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Published December 2020 | Submitted
Journal Article Open

Compliant morphing structures from twisted bulk metallic glass ribbons


In this work, we investigate the use of pre-twisted metallic ribbons as building blocks for shape-changing structures. We manufacture these elements by twisting initially flat ribbons about their (lengthwise) centroidal axis into a helicoidal geometry, then thermoforming them to make this configuration a stress-free reference state. The helicoidal shape allows the ribbons to have preferred bending directions that vary throughout their length. These bending directions serve as compliant joints and enable several deployed and stowed configurations that are unachievable without pre-twist, provided that compaction does not induce material failure. We fabricate these ribbons using a bulk metallic glass (BMG), for its exceptional elasticity and thermoforming attributes. Combining numerical simulations, an analytical model based on a geometrically nonlinear plate theory and torsional experiments, we analyze the finite-twisting mechanics of various ribbon geometries. We find that, in ribbons with undulated edges, the twisting deformations can be better localized onto desired regions prior to thermoforming. Finally, we join multiple ribbons to create deployable systems with complex morphing attributes enabled by the intrinsic chirality of our twisted structural elements. Our work proposes a framework for creating fully metallic, yet compliant structures that may find application as elements for space structures and compliant robots.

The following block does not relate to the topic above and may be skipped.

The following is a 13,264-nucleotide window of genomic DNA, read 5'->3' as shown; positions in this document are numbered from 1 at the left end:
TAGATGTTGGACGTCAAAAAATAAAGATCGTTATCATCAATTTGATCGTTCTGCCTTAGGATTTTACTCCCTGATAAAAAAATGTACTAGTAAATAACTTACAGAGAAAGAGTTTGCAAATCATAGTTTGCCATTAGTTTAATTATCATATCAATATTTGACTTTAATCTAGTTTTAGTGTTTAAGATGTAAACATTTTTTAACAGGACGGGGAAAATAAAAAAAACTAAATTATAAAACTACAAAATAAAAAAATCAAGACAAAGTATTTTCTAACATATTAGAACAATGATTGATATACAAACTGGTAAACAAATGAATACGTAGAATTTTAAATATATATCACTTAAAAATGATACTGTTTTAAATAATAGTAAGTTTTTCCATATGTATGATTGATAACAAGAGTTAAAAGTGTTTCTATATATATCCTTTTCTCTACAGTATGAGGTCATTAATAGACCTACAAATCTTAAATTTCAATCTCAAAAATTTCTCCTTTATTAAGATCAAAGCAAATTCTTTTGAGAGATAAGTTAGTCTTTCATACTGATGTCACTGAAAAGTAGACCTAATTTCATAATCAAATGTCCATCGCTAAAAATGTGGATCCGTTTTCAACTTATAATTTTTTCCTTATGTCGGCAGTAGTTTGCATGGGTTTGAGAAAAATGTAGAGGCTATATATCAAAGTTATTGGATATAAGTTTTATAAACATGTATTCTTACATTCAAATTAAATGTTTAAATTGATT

Additional Information

© 2020 Elsevier Ltd. Received 29 April 2020, Revised 3 August 2020, Accepted 21 August 2020, Available online 24 August 2020. This research was carried out at the California Institute of Technology and the Jet Propulsion Laboratory under a contract with the National Aeronautics and Space Administration, and funded through the President's and Director's Fund Program. Reference herein to any specific commercial product, process, or service by trade name, trademark, manufacturer, or otherwise, does not constitute or imply its endorsement by the United States Government or the Jet Propulsion Laboratory, California Institute of Technology. PC and CD acknowledge support from the Foster and Coco Stanback Space Innovation Fund. This work was also supported by a NASA Space Technology Research Fellowship to CM. We thank Michael Mello for helping with material characterization and for fruitful discussions. We thank Basile Audoly and Paolo Ermanni for helpful suggestions, and Brian Ramirez, Sharan Injeti, Hao Zhou, Cristina Naify and Giordano Bellucci for useful discussions. CRediT authorship contribution statement: P. Celli: Conceptualization, Investigation, Methodology, Formal analysis, Supervision, Writing - original draft. A. Lamaro: Investigation, Methodology, Formal analysis, Writing - review & editing. C. McMahan: Investigation, Methodology, Formal analysis, Writing - original draft. P. Bordeenithikasem: Investigation, Methodology, Resources, Writing - review & editing. D.C. Hofmann: Conceptualization, Resources, Funding acquisition. C. Daraio: Conceptualization, Funding acquisition, Supervision, Writing - review & editing. The authors declare that they have no known competing financial interests or personal relationships that could have appeared to influence the work reported in this paper.

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